Along with developing a rather scientific dating game involving Google glasses, the Huff-Po contributor maintains BizarreTV, a Facebook page where he chronicles the strangest television shows he’s encountered around the globe. My personal favorite is While You Were Sleeping:
How would you feel if you woke up in the middle of the night and discovered that you’re in the middle of a TV game show? ‘While You Were Sleeping’ is the first game show that gives you money while you’re fast asleep! In each episode one couple plays for a chance to win a cash prize. The twist – only one partner knows what’s going on! To stay in the game they must answer the trivia questions correctly, or risk performing a crazy and hilarious challenge – without waking up their partner!
Other shows featured include The Shower, in which contestants sing in the shower before a live studio audience, Guys in Disguise, a dating show that requires a woman to choose from 2 secret admirers dressed in bizarre costumes and I Wanna Marry “Harry” a new FOX dating game featuring a Prince Harry lookalike.
Currently working under an exclusive, multi-year deal with European media conglomerate ProSieben, chances are Marcus’s shows will be hitting American shores for decades to come.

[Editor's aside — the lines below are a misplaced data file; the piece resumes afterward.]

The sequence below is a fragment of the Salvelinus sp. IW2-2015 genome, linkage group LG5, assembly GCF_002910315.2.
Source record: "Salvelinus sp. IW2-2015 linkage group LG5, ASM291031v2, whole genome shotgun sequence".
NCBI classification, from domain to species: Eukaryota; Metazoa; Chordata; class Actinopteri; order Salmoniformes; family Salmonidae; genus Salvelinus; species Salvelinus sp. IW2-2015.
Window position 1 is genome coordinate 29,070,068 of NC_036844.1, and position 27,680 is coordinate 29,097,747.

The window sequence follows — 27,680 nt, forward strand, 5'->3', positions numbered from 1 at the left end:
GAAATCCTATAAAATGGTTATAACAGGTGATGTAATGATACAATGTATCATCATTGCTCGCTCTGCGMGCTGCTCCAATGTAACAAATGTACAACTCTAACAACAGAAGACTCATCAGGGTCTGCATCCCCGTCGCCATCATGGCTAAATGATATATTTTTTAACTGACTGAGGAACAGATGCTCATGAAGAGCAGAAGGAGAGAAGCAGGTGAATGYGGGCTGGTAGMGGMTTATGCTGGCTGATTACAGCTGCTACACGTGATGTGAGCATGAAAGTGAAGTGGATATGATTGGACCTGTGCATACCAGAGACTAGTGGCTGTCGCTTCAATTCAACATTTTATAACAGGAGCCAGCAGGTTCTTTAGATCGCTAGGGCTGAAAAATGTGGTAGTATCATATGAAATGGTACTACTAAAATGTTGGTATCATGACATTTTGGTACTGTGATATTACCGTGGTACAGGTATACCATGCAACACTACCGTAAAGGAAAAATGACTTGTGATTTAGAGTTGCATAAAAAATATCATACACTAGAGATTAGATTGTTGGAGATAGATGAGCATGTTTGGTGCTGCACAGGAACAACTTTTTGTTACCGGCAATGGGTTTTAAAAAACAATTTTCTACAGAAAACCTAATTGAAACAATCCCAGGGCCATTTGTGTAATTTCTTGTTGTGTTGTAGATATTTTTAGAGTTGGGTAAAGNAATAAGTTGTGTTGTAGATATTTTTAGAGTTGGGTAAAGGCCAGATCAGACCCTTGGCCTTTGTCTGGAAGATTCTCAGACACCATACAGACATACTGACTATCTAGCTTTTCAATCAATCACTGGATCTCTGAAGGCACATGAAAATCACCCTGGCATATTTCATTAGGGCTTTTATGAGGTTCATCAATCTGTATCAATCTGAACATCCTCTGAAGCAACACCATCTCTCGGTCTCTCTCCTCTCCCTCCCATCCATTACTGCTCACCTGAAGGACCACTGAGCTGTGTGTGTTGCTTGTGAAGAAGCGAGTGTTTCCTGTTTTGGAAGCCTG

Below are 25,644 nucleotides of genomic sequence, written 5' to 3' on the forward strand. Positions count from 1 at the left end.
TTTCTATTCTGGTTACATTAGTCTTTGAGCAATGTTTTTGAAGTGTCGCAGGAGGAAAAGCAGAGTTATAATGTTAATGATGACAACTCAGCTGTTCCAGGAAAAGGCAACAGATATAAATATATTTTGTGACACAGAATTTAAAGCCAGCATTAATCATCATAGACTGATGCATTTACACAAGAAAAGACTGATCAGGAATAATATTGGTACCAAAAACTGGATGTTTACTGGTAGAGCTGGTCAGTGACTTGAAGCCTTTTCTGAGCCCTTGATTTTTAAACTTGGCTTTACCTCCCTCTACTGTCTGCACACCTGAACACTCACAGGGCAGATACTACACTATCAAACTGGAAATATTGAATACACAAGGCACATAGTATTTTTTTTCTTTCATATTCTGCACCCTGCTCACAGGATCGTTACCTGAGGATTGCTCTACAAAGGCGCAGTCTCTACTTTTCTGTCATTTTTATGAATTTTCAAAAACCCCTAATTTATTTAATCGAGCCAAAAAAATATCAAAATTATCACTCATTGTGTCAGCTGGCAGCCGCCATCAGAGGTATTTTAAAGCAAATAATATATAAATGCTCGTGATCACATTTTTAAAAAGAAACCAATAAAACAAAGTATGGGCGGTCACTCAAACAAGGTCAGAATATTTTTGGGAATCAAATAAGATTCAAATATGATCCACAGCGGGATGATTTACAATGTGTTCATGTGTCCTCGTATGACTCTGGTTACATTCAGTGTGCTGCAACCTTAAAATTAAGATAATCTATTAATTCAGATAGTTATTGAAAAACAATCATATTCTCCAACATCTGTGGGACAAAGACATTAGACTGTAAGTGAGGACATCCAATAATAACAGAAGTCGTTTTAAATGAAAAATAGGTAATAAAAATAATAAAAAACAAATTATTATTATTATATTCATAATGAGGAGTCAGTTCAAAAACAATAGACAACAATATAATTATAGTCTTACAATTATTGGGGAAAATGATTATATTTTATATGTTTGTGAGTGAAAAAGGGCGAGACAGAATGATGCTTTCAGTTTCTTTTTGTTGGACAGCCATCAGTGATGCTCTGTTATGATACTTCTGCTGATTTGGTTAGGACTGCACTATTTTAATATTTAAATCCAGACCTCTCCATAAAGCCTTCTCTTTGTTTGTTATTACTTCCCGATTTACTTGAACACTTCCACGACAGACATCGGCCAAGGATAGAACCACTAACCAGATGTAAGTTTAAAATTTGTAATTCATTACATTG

Apparently I’ve been receiving most of my cable channels in error, and my carrier graciously corrected the situation with a terse letter and an abrupt cutback in service. Among the fallen were Food Network and HGTV, which were pretty much all my roommate and I watched.
Since then, I’ve turned on our local PBS station many times when I want some background noise. I joked with a friend on Saturday that WETA hit me with a trio of shows to keep me on the couch happily catnapping — a Julia Child followed by two! America’s Test Kitchens — and she was lucky they didn’t air an episode of This Old House right after, or I would never have dragged myself out of the house to hang out.
All those public television shows bring back strong memories of childhood, when that was pretty much all we were allowed to watch. I started watching out of nostalgia, but I kept watching because…well, it was refreshing to watch a cooking show that was actually mostly about cooking, and not the host’s oversized personality. There’s something less desperate — almost absurdly genuine — about PBS cooking and home improvement shows.